Iranian Culture (Part III)
Iranian architecture displays great variety, both structural and aesthetic, from a diversity of traditions and experience. Despite the repeated shock of invasions, it has achieved "an individuality distinct from that of other Muslim countries".
Iranian architecture enjoys a particularly ancient heritage among the Iranian arts. It uses abundantly symbolic geometry, using pure forms such as the circle and the square. The plans are often based on symmetrical renderings, whose rectangular courtyards and halls are characterized.
Iranian architecture displays great variety, both structural and aesthetic, from a diversity of traditions and experience. Despite the repeated shock of invasions, it has achieved "an individuality distinct from that of other Muslim countries".Iranian Islamic architecture takes up ideas from its predecessors, and involves geometric, repetitive shapes, as well as richly ornamented surfaces of ceramics, carved stucco and brick, forming decorative, calligraphic, floral iconography, and sometimes of animated forms.
The excavations prove that the history of architecture and urban planning in Persia (Iran) goes back more than 10,000 years. The Persians were among the first to use mathematics, geometry and astronomy in architecture. Tepe Sialk, near Kashan city, where there is a large ziggurat built 7,000 years ago, is one of those historic sites in Iran where the inhabitants were the initiators of an advanced construction technique.
Iranian architecture has greatly influenced the architecture of other ancient civilizations. According to Arthur Uphman Pope, architecture in Iran has at least 6,000 years of continuous history, examples of which can be seen from Syria to northern India and the Chinese borders, and from the Caucasus to Zanzibar.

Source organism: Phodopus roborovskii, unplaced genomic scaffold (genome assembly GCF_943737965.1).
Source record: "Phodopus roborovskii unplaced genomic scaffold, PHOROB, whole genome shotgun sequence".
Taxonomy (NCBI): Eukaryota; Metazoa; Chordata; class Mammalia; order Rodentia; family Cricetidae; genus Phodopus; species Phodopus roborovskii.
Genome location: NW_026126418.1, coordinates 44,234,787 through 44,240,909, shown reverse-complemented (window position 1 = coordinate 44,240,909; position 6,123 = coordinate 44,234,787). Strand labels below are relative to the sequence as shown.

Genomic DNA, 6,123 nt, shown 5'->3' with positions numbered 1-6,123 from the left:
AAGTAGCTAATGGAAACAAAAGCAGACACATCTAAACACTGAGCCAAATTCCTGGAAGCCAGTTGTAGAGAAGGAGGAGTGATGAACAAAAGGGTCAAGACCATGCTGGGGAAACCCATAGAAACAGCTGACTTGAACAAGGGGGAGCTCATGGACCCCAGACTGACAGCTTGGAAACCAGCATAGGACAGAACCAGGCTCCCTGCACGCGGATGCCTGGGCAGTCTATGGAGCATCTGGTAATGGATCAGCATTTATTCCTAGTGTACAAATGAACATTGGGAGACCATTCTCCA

Each of the Elamite, Achaemenid, Parthian and Sassanian periods created architectural styles that have spread and been adopted by other cultures. Although Iran suffered destruction, including the decision of Alexander the Great to burn Persepolis, we can get an idea of its classical architecture from what remains.
Existing Achaemenid palaces contain architectural examples. Artisans and artists came with their materials from all corners of the empire, one of the largest at the time. The town of Pasargadae served as a model. It stood in a large park dotted with bridges, gardens, palaces and pavilions open to columns. The architecture of the cities of Pasargadae, Susa and Persepolis strongly expressed the authority of the King of Kings: the Persepolis staircases recalled by their carved bas-reliefs the vast expanse of the empire.
With the emergence of Parthians and Sassanids appeared new forms. Parthian innovations were fully expressed in the Sassanid period, by massive vaulted rooms, solid masonry domes and high columns.
The circularity of the Iraqi city of Baghdad, erected in the Abbasid era, is inspired by older Persian cities such as Firuzabad in Fars. Al-Mansur had entrusted the construction of the city to Naubakht, a former Persian Zoroastrian, and to Mashallah, a former Jew of Khorasan. Naubakht realized the plans of the city and helped to determine the date on which to begin the works so that they happen under good auspices.
The ruins of Persepolis, Ctesiphon, Jiroft, Sialk, Pasargadae, Firouzabad, Arg-e Bam and thousands of others recorded in Iran today testify to the great involvement of the Persians in architecture.